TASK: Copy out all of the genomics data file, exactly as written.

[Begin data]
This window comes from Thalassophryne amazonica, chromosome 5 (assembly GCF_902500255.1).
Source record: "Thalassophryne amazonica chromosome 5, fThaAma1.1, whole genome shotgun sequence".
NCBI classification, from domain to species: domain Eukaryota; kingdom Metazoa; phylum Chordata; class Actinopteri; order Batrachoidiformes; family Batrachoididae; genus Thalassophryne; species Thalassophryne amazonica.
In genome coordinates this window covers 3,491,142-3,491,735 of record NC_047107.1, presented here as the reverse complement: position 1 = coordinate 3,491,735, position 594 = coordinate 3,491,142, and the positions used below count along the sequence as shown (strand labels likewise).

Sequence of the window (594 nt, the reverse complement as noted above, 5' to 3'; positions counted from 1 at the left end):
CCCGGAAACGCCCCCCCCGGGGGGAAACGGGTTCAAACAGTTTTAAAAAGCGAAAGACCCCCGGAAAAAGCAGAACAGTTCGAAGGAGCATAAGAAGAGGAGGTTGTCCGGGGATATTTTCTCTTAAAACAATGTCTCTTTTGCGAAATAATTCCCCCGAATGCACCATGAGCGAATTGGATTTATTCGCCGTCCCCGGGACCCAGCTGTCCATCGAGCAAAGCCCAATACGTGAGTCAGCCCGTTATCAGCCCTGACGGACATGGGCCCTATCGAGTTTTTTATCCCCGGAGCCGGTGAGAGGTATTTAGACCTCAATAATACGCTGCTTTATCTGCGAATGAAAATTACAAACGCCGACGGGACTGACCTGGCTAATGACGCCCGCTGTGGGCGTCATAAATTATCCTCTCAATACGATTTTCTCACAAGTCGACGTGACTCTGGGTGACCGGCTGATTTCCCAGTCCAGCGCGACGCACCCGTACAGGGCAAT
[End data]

This window comes from Thalassophryne amazonica, chromosome 5 (assembly GCF_902500255.1).
Source record: "Thalassophryne amazonica chromosome 5, fThaAma1.1, whole genome shotgun sequence".
NCBI classification, from domain to species: domain Eukaryota; kingdom Metazoa; phylum Chordata; class Actinopteri; order Batrachoidiformes; family Batrachoididae; genus Thalassophryne; species Thalassophryne amazonica.
In genome coordinates this window covers 3,491,142-3,491,735 of record NC_047107.1, presented here as the reverse complement: position 1 = coordinate 3,491,735, position 594 = coordinate 3,491,142, and the positions used below count along the sequence as shown (strand labels likewise).

Sequence of the window (594 nt, the reverse complement as noted above, 5' to 3'; positions counted from 1 at the left end):
CCCGGAAACGCCCCCCCCGGGGGGAAACGGGTTCAAACAGTTTTAAAAAGCGAAAGACCCCCGGAAAAAGCAGAACAGTTCGAAGGAGCATAAGAAGAGGAGGTTGTCCGGGGATATTTTCTCTTAAAACAATGTCTCTTTTGCGAAATAATTCCCCCGAATGCACCATGAGCGAATTGGATTTATTCGCCGTCCCCGGGACCCAGCTGTCCATCGAGCAAAGCCCAATACGTGAGTCAGCCCGTTATCAGCCCTGACGGACATGGGCCCTATCGAGTTTTTTATCCCCGGAGCCGGTGAGAGGTATTTAGACCTCAATAATACGCTGCTTTATCTGCGAATGAAAATTACAAACGCCGACGGGACTGACCTGGCTAATGACGCCCGCTGTGGGCGTCATAAATTATCCTCTCAATACGATTTTCTCACAAGTCGACGTGACTCTGGGTGACCGGCTGATTTCCCAGTCCAGCGCGACGCACCCGTACAGGGCAAT